Playing the “What If" Game
The other day I put my one year old grandson Milo down for his morning nap and retreated to my desk to do some writing, baby monitor in hand. He fell asleep quickly. I eagerly opened up my lap top, figuring I had a good hour and a half to work before he woke up. I dove in and it was a while before I came up for air and looked at my watch. Whoa, more than two and a half hours had zoomed by, and the green light on his monitor hadn’t moved. Milo never slept this long. I pulled up the fuzzy picture on the monitor and gazed at his still form. I’ve always been reluctant to wake up a sleeping baby, but still…
Just as I was getting up to sneak into his room and make sure he was breathing, he began to roll around his crib and finally decided he was ready to get out of there, having set a record for his longest nap ever. I raced in to retrieve him, pressed his little warm body against my own, and covered him with kisses—all the while chiding myself for being so paranoid.
But what if he hadn’t been okay? Becoming a parent, and later a grandparent, unleashes a whole new set of primal fears. We love these little people so fiercely, so completely, that the thought of anything bad happening to them hovers at the jagged edges of our consciousness. Suppose something had gone wrong and Milo had stopped breathing, while I was happily writing, not even bothering to check on him for more than two hours? Or suppose when I pulled up his picture on the monitor, the baby elephant he always sleeps with was gone, along with my grandson?
This is the stuff of nightmares, angst, and incalculable loss. It’s also the stuff of fiction. For stories grab our interest when things go terribly wrong, when problems are not easily or quickly wrapped up—and things get tons worse before they get better. If they get better, that is.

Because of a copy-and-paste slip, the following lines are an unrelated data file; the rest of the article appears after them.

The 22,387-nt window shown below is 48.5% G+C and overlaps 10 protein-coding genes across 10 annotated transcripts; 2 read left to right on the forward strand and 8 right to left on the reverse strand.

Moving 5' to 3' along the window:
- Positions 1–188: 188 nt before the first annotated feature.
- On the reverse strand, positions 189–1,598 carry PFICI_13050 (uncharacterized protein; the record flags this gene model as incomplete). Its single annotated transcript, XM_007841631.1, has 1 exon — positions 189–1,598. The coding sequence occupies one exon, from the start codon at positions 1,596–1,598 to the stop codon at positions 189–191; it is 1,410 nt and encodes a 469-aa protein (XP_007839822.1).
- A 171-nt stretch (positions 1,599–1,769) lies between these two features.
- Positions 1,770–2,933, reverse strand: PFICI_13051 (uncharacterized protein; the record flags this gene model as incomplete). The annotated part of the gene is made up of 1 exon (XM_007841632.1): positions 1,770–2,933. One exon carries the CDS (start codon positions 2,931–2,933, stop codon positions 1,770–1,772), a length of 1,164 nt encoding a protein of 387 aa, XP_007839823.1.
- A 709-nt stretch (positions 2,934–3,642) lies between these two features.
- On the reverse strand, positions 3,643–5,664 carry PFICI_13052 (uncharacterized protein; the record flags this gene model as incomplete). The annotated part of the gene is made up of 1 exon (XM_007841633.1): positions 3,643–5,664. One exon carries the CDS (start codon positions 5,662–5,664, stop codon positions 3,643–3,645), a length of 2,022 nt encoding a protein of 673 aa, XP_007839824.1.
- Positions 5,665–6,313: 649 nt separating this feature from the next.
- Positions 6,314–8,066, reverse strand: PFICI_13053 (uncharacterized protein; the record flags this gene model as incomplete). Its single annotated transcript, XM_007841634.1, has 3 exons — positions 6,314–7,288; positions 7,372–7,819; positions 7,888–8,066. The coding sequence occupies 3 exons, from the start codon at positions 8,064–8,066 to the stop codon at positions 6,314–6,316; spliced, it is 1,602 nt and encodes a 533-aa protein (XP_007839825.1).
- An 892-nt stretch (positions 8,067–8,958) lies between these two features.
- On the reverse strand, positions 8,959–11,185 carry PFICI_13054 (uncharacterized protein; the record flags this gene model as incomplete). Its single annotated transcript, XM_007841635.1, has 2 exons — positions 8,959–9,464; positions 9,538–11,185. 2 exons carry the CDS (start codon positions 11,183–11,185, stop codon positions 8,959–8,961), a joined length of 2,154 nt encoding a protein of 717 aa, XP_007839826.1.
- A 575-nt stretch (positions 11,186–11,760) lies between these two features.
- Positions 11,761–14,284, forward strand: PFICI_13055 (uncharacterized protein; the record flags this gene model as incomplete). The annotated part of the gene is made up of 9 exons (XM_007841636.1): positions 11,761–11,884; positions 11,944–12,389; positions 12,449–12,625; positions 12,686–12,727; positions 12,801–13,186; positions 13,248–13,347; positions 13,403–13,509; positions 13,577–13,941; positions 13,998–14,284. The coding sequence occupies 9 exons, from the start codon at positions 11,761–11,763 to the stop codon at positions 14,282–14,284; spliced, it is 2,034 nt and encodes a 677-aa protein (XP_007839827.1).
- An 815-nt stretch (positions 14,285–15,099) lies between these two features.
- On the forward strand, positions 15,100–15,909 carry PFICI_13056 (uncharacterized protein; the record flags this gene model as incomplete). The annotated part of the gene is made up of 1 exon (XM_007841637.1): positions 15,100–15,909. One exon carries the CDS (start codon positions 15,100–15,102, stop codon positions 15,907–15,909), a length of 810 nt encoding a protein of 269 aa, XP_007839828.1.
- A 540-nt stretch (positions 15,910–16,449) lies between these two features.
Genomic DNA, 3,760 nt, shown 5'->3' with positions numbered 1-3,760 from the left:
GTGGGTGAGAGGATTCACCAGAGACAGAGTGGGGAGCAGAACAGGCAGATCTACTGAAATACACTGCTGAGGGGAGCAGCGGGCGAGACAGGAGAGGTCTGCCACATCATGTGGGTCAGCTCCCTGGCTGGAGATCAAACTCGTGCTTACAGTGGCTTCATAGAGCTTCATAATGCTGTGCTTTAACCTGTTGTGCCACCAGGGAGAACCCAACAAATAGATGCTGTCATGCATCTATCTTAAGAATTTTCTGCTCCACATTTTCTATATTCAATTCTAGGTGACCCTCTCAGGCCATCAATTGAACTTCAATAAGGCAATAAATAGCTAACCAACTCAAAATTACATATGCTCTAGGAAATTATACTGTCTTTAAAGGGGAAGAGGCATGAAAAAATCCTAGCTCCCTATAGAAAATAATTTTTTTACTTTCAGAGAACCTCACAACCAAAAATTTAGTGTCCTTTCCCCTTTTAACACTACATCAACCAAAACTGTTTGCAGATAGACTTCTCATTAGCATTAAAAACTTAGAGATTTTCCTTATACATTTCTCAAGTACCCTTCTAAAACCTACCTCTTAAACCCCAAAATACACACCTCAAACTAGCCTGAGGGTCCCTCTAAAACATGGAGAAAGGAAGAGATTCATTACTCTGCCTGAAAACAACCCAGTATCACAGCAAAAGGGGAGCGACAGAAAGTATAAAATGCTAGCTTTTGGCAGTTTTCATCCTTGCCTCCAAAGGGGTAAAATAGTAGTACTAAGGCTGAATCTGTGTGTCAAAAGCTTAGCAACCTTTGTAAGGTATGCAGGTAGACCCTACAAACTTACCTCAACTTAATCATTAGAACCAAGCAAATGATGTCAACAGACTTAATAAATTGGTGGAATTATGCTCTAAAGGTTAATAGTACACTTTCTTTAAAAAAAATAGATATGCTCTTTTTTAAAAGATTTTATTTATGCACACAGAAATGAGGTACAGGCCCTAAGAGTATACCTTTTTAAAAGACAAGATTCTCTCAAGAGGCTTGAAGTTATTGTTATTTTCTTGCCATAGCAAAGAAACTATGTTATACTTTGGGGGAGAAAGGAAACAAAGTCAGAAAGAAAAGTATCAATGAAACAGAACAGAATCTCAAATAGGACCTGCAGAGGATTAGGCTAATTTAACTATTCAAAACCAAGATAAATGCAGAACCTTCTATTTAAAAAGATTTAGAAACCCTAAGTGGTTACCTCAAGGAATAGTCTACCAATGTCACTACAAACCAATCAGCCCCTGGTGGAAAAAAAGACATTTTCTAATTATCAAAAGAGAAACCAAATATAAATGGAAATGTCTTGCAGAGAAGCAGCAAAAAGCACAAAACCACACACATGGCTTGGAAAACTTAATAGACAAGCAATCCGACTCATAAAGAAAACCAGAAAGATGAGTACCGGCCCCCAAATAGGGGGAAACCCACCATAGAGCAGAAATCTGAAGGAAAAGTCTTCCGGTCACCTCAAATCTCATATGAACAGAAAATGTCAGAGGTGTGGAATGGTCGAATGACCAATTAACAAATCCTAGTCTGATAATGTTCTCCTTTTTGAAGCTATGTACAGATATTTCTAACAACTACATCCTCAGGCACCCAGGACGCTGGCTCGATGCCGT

As writers, we’re often asked where we get our ideas. But the truth is, ideas are everywhere. There’s a reason why writers are often advised to play the “what if” game to get ideas for their work. Reflecting on the mishaps, issues, and worries we’ve experienced, or our friends and family members have gone through, and imagining worst case scenarios, can yield more material for our stories than we’ll ever be able to use in one lifetime.
Case in point: As I’m writing this, we’ve just said goodbye to my grandson’s 26 year old aunt. She was off to meet with her boyfriend of three and a half years and wasn’t anticipating a happy ending for their relationship. A few months ago, she’d started having doubts about her feelings for him which had only escalated. While she was sure a breakup would be painful, it would also be a relief not to be in this uncomfortable limbo.
Suppose, however, it doesn’t turn out quite the way she expects. Suppose he has a difficult time accepting the breakup, and a darker, more dangerous side of his personality emerges? Suppose she discovers she’s pregnant after breaking things off with him? Or suppose she realizes she’s made a huge mistake and wants to reconcile, only to discover that he’s already moved on—with her sister?
You get the picture. Life is full of “What if’s,” and the especially dark ones are the must-have ingredients for fiction. Fortunately for us writers, they’re always on hand.
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